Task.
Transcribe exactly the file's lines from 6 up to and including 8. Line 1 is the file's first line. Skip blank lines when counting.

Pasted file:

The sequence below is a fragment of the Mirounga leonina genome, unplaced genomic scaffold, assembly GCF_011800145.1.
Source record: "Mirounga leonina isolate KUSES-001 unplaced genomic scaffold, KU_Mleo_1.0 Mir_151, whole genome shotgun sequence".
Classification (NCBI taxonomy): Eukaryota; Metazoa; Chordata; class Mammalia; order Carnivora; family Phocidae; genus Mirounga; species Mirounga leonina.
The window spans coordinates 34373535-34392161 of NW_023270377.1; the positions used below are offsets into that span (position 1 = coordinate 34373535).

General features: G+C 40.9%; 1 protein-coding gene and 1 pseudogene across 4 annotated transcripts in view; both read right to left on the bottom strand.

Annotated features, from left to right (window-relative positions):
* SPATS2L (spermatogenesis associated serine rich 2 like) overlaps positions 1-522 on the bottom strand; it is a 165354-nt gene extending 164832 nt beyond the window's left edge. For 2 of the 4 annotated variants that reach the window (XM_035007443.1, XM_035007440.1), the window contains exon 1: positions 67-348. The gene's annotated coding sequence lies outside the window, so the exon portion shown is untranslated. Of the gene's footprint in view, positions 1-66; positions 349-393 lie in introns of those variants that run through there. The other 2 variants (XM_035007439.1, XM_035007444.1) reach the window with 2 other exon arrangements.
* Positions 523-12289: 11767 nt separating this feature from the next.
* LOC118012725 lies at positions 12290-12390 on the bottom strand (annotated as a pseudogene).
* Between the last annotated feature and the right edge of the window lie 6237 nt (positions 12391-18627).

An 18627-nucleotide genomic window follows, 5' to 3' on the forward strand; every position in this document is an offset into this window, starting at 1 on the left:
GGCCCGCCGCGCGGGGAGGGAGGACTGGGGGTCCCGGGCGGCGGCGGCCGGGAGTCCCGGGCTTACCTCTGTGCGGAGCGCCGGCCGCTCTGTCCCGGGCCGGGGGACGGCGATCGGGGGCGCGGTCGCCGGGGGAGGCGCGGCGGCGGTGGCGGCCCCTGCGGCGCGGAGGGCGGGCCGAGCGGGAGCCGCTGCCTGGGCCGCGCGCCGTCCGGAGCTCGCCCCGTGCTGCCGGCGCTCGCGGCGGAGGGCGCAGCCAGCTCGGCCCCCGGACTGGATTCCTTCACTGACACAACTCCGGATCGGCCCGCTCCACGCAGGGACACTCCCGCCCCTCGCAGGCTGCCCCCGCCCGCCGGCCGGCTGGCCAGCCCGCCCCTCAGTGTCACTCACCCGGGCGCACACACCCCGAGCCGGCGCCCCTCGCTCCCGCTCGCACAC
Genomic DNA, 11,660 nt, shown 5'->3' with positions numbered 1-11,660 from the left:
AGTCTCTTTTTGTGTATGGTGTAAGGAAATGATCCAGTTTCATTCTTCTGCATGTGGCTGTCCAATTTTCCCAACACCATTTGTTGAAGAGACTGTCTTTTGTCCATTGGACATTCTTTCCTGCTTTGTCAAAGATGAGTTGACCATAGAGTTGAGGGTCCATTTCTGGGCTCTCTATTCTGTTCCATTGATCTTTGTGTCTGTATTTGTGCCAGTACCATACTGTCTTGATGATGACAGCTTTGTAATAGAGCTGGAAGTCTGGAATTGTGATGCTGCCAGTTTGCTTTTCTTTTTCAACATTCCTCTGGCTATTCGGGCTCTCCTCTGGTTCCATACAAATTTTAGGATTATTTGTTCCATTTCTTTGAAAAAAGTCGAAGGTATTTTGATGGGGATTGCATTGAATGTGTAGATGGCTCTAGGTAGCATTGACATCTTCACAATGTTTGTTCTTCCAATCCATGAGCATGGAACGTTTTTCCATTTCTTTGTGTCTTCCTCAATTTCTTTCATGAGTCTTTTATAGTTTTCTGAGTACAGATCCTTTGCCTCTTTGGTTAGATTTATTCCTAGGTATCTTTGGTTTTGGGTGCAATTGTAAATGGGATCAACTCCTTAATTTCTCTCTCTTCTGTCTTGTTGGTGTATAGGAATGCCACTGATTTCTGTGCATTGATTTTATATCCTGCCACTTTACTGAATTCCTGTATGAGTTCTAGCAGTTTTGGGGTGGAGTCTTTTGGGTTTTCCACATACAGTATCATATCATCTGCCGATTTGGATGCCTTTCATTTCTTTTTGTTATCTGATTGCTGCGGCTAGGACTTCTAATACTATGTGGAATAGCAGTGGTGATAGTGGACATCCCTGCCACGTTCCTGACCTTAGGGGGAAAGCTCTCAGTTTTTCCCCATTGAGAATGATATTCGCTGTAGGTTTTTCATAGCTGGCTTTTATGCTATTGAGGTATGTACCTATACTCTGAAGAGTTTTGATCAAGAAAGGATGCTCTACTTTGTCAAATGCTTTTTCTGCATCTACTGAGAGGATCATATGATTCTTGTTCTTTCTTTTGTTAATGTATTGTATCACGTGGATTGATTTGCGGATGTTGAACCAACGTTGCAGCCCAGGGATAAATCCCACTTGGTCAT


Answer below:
Annotated features, from left to right (window-relative positions):
* SPATS2L (spermatogenesis associated serine rich 2 like) overlaps positions 1-522 on the bottom strand; it is a 165354-nt gene extending 164832 nt beyond the window's left edge. For 2 of the 4 annotated variants that reach the window (XM_035007443.1, XM_035007440.1), the window contains exon 1: positions 67-348. The gene's annotated coding sequence lies outside the window, so the exon portion shown is untranslated. Of the gene's footprint in view, positions 1-66; positions 349-393 lie in introns of those variants that run through there. The other 2 variants (XM_035007439.1, XM_035007444.1) reach the window with 2 other exon arrangements.
* Positions 523-12289: 11767 nt separating this feature from the next.